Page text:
School is boring. The assignments are a drag. The work isn't relevant. There's not enough free time. No one respects privacy anymore. It's hard to stay awake during class. Parents won't let up. Homework ruins social life. Getting ahead is impossibvle. Who needs it anyway?

That's a summation of how teachers sometimes feel about school.

Yes, believe it or not, we hardened, humorless slave drivers who never seem to tire of watching you students work are, shall we say, bummed out by it all at times. A teacher puts on five performances a day every day. That's a lot to get up for.

While you can go for days, weeks or maybe even a whole year without having to perform in front of the class, the teacher has no such luxury. And while your performance may be limited to answereing a question orally or taking a test every so often, we are on stage for hours daily, playing before a tough crowd -- a crowd that's used to entertainment.

Don't get me wrong; I'm not asking for sympathy. Like most teachers, there's a lot I enjoy about the job. At the top of the list is the relationship with students. But in order to foster a relationship that makes learning easy and enjoyable, I -- frankly -- must fight at times against boredome of irrelevancy and routine.

The show must go on, but it can be tough going if there's a passive audience staring back at me. Success in the classroom -- for teacher and student -- depends on participation.

Think of it like this: When you go to a concert, the group performing responds to the audience. When you start clapping, singing, hootin' and hollerin', the performance becomes livelier. You're putting more into it and the group responds, so you winds up getting more out of it.

I'm not, of course, suggesting that you stomp and shout and knock yourself out in the classroom. But you might make school less a bore for you -- and for your teachers -- if you try to:

Be polite . While "ma'am" and "sir" aren't necessary, try using "yes" instead of "yeah" and "no" for "naw" or "uh-uh." Politeness is becoming so rare, if you use even a minimal amount you'll stand out.

Use neat personal habits . This means that during class you should refrain from clipping your nails, (fingers or toes), chewing tobacco, cracking gum, combing your hair, putting on makeup, eating or drinking. The sights, smells and sounds afforded the teacher at the front of the class are enough to sour the best-planned lessons. How would you feel if your teacher, say, were spewing tobacco juice while lecturing on isoceles triangles?

Ask and answer questions . Without trying to sound like either Cheech or Chong. Raising your hand is a nice gesture, though most teachers welcome a sincere, spontaneous blurting out. In any case, be direct and specific, showing the teacher you at least know the general topic being presented.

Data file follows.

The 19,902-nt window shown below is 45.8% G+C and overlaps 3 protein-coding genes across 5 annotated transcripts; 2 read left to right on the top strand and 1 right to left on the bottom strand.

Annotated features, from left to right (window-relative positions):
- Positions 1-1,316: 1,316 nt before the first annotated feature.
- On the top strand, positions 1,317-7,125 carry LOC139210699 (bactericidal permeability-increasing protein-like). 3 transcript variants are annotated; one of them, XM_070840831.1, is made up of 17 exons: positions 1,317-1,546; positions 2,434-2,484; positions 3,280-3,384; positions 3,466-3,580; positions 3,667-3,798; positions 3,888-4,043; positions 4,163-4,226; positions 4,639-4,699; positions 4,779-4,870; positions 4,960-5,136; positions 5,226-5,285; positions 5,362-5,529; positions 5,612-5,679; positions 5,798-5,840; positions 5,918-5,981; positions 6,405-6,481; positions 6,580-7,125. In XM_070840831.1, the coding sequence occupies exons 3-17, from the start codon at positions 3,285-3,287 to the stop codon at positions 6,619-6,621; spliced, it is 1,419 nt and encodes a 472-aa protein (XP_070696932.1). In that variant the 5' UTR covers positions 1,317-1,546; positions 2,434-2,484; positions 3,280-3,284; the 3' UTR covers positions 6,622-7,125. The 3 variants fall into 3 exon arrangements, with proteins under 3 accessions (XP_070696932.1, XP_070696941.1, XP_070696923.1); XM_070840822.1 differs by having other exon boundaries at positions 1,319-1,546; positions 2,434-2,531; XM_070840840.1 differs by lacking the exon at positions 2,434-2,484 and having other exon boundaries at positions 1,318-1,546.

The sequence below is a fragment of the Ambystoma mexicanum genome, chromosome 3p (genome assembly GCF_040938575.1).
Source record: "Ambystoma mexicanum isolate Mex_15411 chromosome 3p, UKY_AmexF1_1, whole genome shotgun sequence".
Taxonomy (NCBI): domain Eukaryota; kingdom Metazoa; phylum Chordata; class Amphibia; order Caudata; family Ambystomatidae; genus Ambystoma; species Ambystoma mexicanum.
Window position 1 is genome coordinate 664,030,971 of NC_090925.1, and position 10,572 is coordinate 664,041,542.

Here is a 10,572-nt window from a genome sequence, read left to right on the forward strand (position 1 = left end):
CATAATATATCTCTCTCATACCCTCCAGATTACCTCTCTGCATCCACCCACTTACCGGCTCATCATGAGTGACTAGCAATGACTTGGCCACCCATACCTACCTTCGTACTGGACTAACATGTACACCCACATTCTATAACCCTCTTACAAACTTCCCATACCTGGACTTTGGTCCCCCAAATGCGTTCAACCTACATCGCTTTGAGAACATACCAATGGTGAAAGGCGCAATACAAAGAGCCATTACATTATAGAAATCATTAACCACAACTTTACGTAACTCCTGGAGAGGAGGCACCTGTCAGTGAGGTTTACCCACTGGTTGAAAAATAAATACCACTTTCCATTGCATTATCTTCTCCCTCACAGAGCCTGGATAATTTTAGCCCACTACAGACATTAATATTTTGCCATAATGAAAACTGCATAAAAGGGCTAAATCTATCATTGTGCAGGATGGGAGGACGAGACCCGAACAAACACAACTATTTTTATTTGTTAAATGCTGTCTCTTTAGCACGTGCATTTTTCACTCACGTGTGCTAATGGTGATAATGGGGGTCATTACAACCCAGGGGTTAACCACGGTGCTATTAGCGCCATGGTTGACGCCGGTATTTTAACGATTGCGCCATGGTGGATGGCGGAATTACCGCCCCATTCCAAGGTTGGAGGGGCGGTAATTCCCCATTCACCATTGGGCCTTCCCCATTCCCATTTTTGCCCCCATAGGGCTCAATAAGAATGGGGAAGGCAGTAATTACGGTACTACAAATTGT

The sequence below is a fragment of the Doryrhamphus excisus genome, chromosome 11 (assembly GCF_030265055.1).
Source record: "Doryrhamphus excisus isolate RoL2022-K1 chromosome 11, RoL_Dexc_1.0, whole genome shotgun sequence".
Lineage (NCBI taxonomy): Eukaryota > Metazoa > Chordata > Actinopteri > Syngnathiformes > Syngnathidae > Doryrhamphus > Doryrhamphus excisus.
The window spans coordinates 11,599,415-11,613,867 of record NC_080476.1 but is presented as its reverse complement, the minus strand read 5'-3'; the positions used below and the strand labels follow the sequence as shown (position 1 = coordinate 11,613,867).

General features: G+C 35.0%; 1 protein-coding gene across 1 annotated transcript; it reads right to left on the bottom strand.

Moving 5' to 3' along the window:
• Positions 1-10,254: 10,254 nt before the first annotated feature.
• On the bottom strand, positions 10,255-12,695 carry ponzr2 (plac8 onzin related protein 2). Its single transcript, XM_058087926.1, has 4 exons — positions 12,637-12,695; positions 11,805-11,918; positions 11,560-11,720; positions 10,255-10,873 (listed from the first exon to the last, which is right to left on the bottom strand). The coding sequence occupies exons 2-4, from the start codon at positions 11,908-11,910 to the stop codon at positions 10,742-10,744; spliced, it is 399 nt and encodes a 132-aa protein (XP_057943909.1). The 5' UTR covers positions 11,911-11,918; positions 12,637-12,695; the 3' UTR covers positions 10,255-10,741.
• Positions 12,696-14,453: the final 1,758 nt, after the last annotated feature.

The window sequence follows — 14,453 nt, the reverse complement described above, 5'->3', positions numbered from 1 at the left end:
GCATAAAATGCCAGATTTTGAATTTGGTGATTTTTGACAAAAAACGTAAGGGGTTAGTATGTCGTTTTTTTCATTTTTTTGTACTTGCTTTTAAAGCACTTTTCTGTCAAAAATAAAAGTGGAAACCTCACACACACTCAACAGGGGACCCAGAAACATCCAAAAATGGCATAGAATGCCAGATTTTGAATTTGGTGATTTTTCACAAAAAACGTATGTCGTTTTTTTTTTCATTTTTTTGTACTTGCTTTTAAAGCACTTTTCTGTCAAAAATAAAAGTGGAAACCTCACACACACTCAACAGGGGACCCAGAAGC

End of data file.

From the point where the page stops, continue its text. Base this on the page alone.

Be sensitive . Asking wise-guy non-sequiturs like "What time is it?" in the middle of a discussion could encourage teachers to lobby for corporal punishment in the schools.

Remember assignments . Write down instructions when they are first presented. Looking foolish means being the only person in the class mumbling, "I didn't know the paper was due today."

Prepare assignments neatly . Teachers often receive 100 papers when assignments come due. Many of them look as if they went through at least four wash cycles. If yours is one of the few on the unwrinkled paper, written legibly, and containing a minimum of cross-outs and spelling errors, your teacher will feel guilty slopping it up with red ink.

Turn assignments in when due . Once teachers burrow through a stack of papers, they enter into a kind of (temporary) euphoric state. Nothing brings them down more quickly, or more startlingly, than confronting the unexpected: more work in the form of your late paper.

Remember the little things . Pens, pencils, note pads and books. Teachers often associate preparednesss with caring, an inccorect assumption perhaps, but one that can work to your advantage. If you must borrow, do so discreetly. Avoid erupting with "I don't got a pencil" just as the rest of the class is beginning an assignment.

Be tolerant. Yes, some of the teacher's "jokes" will be corny. Sure, many teachers can't afford to dress in designer fashion clothes. Of course there are teachers who think Frank Sinatra was the last great singer and Clark Gable or Betty Grable the last movie sex symbols. And stories of The War, grandchildren and trips to Europe can get boring.

But if you show some patience -- even some curiosity -- a teacher's tales might be interesting. And there could be some reciprocity; the next time you ask to discuss "The Wall," a teacher could realize you mean Pink Floyd, not China.

Rethink 50 minutes . How long is that class period, really, compared to your projected lifetime?

A former student, bound for an exclusive college, said toward the end of her senior year, "It's been so easy to get along in high school. All you have to do is study a little and be a little ingratiating toward your teachers."

There's a lot to that.